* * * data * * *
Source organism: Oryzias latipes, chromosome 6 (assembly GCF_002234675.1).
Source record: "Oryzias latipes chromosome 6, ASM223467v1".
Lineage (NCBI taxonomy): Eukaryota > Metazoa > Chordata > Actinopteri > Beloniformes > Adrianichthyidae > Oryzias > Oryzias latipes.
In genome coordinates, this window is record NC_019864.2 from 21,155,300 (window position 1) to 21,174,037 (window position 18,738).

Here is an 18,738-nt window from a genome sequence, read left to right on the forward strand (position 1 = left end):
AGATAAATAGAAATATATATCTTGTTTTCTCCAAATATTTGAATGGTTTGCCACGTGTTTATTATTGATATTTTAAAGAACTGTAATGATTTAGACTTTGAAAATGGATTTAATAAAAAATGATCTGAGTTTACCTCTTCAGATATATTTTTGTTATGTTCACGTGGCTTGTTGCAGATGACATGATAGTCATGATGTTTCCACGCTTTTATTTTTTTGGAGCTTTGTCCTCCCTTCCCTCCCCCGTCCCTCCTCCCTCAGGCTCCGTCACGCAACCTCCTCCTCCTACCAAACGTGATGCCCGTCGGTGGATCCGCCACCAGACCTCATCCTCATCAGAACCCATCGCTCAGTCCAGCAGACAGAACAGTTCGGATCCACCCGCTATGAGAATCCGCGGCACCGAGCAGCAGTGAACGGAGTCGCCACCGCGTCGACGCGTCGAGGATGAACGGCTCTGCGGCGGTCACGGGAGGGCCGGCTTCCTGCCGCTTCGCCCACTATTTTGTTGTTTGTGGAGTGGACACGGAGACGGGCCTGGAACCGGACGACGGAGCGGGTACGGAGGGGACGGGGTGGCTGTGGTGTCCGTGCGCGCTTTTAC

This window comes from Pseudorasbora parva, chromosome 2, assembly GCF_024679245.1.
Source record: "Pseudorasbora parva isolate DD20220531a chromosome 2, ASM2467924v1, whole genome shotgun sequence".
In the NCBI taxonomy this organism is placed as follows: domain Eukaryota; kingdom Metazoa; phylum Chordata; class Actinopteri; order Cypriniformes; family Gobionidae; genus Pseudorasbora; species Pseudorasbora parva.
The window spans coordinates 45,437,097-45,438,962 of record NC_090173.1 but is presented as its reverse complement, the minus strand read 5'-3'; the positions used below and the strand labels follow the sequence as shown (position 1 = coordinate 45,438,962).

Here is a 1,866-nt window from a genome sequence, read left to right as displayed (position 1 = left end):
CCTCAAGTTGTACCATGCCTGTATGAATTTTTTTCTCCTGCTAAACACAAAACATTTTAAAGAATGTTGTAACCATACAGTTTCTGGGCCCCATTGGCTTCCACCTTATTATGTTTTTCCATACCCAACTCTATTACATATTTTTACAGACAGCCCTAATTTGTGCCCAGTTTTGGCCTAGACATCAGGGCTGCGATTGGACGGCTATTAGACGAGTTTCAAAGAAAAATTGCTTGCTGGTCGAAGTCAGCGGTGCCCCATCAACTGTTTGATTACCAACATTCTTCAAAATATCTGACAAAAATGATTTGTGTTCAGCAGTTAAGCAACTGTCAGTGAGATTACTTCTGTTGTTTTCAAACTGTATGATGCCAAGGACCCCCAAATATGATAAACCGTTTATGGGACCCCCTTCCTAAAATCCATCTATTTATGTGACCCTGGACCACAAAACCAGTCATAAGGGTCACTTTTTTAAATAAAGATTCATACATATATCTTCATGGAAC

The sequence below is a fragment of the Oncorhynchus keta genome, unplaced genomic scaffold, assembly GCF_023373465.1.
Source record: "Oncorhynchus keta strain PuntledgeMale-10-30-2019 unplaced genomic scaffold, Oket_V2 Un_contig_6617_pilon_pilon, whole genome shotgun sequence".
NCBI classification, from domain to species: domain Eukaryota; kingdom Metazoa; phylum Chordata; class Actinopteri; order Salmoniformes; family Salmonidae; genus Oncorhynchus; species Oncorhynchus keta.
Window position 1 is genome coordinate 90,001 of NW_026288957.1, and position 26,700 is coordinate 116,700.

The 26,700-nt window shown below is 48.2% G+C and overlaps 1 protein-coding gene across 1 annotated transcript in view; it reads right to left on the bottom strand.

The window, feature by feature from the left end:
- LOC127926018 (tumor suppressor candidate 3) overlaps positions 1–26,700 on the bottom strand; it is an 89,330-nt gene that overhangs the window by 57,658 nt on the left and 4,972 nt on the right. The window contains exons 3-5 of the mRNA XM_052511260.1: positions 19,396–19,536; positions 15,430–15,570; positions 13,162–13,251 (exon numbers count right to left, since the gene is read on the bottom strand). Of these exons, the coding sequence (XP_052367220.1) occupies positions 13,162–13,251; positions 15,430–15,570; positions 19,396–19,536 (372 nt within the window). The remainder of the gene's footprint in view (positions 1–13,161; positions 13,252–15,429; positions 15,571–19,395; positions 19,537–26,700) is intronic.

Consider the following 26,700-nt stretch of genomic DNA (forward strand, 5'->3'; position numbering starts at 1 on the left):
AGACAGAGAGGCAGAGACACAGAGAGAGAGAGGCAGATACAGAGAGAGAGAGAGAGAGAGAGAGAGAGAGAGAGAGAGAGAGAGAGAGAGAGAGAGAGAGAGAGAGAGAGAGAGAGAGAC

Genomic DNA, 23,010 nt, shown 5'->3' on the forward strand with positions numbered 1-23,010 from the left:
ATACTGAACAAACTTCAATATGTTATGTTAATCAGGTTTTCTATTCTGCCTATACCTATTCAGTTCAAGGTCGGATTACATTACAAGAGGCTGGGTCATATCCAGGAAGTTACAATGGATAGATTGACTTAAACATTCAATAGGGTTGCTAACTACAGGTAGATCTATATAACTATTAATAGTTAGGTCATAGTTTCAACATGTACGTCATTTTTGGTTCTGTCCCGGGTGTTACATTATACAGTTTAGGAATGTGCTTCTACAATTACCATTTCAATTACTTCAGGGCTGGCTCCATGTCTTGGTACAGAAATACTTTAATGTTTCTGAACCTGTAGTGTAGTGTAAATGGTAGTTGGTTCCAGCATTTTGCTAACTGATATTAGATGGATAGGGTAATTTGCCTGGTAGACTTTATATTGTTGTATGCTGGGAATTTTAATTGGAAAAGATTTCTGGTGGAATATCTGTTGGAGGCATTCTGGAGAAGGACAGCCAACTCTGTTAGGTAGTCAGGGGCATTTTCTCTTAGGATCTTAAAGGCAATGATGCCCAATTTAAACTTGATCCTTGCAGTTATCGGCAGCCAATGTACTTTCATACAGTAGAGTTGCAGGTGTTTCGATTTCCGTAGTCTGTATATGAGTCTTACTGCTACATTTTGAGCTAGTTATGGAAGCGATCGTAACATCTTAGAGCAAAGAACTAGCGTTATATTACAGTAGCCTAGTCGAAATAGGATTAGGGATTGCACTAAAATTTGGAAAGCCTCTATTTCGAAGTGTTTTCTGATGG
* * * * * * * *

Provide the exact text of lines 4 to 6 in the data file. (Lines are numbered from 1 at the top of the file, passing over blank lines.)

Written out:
In genome coordinates, this window is record NC_019864.2 from 21,155,300 (window position 1) to 21,174,037 (window position 18,738).

Here is an 18,738-nt window from a genome sequence, read left to right on the forward strand (position 1 = left end):
AGATAAATAGAAATATATATCTTGTTTTCTCCAAATATTTGAATGGTTTGCCACGTGTTTATTATTGATATTTTAAAGAACTGTAATGATTTAGACTTTGAAAATGGATTTAATAAAAAATGATCTGAGTTTACCTCTTCAGATATATTTTTGTTATGTTCACGTGGCTTGTTGCAGATGACATGATAGTCATGATGTTTCCACGCTTTTATTTTTTTGGAGCTTTGTCCTCCCTTCCCTCCCCCGTCCCTCCTCCCTCAGGCTCCGTCACGCAACCTCCTCCTCCTACCAAACGTGATGCCCGTCGGTGGATCCGCCACCAGACCTCATCCTCATCAGAACCCATCGCTCAGTCCAGCAGACAGAACAGTTCGGATCCACCCGCTATGAGAATCCGCGGCACCGAGCAGCAGTGAACGGAGTCGCCACCGCGTCGACGCGTCGAGGATGAACGGCTCTGCGGCGGTCACGGGAGGGCCGGCTTCCTGCCGCTTCGCCCACTATTTTGTTGTTTGTGGAGTGGACACGGAGACGGGCCTGGAACCGGACGACGGAGCGGGTACGGAGGGGACGGGGTGGCTGTGGTGTCCGTGCGCGCTTTTAC